- Find your spouse upon leaving or arriving and give a big hug
- Call “time outs” before you say things you will regret
- Reconnect when you have cooled down and repair any hurt
- Have a daily check in, a weekly marital review and a quarterly goal sharing
- Spend one evening without kids and feel alive together again
- Plan a week-end without kids at least once a quarter.
For more articles, go to Manhattanmarriagecounseling.com
Ever heard the saying "practice makes perfect"? I wonder why we don't think to apply that idea to our sexuality.
To be good at pretty much anything in life, first we need the proper training. We have to learn how to ride a bike, how to swim, how to drive a car, the proper way to raise kids, and the list can go on and on. Rarely, if ever, do we do something perfectly the first time we attempt it. This is why we need to practice! The more we practice, the more comfortable we will become with the task. As our comfort increases, so does our confidence and our enjoyment of the activity.
Not only does practice allow us the time to hone our skills, but it is also the time for us to learn where are strengths and weakness show up. Let's use baseball as an example. Each position on the field requires a different skills set. The person playing short-stop may need to be quick on their feet and able to cover a large area in a short amount of time. Where as the person playing first base may not ne...
Even children and adolescents who have parents who do a lot of "right" things for their children can struggle with "issues." (Although the word "issues" is not a favorite one, it helps to describe struggles that many of us face.) It is very easy as a society to point to any child who is acting out, making poor choices, or behaving aggressively and place the blame squarely on the parents' shoulders. While it is true that parents have a significant impact on their children and the choices that the children make and the parent's role cannot be ignored or downplayed, it is also equally true that children are autonomous and have their own thoughts and feelings.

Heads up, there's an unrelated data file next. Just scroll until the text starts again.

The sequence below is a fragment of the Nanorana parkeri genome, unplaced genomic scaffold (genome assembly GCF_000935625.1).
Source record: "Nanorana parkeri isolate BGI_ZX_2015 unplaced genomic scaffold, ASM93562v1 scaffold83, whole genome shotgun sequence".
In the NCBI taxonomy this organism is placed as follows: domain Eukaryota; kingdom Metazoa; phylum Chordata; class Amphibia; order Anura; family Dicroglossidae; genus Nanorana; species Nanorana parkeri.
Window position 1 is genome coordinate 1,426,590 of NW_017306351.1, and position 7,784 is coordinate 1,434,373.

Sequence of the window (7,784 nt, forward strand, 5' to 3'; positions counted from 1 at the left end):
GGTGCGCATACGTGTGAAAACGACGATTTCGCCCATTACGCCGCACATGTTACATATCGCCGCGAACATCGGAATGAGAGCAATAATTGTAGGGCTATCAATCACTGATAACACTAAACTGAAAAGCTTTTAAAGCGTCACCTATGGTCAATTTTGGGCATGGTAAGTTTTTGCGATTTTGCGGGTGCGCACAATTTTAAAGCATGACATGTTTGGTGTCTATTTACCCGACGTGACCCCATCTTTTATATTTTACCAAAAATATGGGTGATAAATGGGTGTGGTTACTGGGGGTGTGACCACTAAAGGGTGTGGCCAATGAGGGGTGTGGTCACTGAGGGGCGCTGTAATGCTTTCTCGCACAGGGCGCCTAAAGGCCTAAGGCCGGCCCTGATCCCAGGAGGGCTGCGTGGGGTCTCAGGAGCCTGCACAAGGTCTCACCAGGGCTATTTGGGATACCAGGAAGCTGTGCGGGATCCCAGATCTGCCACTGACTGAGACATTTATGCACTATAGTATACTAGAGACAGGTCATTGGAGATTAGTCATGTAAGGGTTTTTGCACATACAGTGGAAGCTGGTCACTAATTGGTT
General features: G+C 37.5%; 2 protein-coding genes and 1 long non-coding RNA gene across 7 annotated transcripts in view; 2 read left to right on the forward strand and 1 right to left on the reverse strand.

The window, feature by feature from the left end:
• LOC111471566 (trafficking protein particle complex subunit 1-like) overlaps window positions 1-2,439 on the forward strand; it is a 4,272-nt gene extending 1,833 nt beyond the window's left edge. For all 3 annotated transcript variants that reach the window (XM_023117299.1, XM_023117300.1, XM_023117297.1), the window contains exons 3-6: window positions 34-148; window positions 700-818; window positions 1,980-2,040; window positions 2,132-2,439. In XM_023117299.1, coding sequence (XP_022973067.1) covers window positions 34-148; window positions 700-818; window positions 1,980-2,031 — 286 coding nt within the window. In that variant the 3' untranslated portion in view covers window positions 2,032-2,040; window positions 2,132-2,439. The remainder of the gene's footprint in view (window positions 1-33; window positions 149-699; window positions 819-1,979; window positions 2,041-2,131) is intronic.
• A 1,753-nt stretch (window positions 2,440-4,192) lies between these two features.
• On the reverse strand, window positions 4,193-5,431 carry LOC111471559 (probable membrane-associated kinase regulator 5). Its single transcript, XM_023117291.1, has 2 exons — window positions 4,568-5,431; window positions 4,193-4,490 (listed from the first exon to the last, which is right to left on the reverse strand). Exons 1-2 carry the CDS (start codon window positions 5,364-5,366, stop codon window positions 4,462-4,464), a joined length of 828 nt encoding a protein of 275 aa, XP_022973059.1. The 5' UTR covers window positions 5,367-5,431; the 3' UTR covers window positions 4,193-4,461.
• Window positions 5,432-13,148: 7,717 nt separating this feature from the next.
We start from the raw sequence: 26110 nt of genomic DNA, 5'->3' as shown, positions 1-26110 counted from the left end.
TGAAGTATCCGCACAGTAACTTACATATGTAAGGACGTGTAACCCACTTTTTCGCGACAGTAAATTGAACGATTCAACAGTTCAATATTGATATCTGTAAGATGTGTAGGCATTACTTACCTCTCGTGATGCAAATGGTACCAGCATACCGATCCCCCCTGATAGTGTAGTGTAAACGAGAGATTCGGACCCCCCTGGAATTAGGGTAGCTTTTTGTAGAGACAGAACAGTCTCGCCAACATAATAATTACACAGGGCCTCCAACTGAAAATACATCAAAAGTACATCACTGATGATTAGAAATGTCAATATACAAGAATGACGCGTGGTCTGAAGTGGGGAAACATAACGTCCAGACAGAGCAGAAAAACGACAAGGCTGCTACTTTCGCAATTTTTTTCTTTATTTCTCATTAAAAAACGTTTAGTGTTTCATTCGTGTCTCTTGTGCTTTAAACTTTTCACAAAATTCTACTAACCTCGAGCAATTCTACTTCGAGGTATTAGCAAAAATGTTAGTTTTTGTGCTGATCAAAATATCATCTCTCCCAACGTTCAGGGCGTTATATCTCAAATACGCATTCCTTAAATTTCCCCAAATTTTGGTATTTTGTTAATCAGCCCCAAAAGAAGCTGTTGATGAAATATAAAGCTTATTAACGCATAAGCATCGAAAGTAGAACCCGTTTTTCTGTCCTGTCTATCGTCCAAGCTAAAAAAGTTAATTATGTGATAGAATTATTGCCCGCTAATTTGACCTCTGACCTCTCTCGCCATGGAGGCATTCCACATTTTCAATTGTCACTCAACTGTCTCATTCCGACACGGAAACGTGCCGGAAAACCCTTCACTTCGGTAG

Children and adolescents have a lot of influences to sort through and navigate in today's society. We have to remember that media and social networking are huge factors, as are peer relationships, school environments, body chemistry (teen hormones!), and changes in their lives such as moving, parents divorcing, death of a loved one,...
Creating Boundaries When you are in a Relationship with a Sex Addict:
What are boundaries? They are a dividing line between you and anyone else. These lines represent physical, emotional, and spiritual limits that other people in your life may not violate. It may help to envision a psychological fence that separates you from others in your life. You may have different boundaries for loved ones, friends, acquaintances, and strangers, depending on the area of focus and the situation. Boundaries are meant to protect you from physical danger, anger, hurt, fear, or any other painful emotions that you would experience if someone violated these limits. They keep us from agreeing to things that we really don’t want to do and then feeling resentful. They help to regulate the personal space in relationships. With good boundaries, you’ll feel more empowered and less like a victim.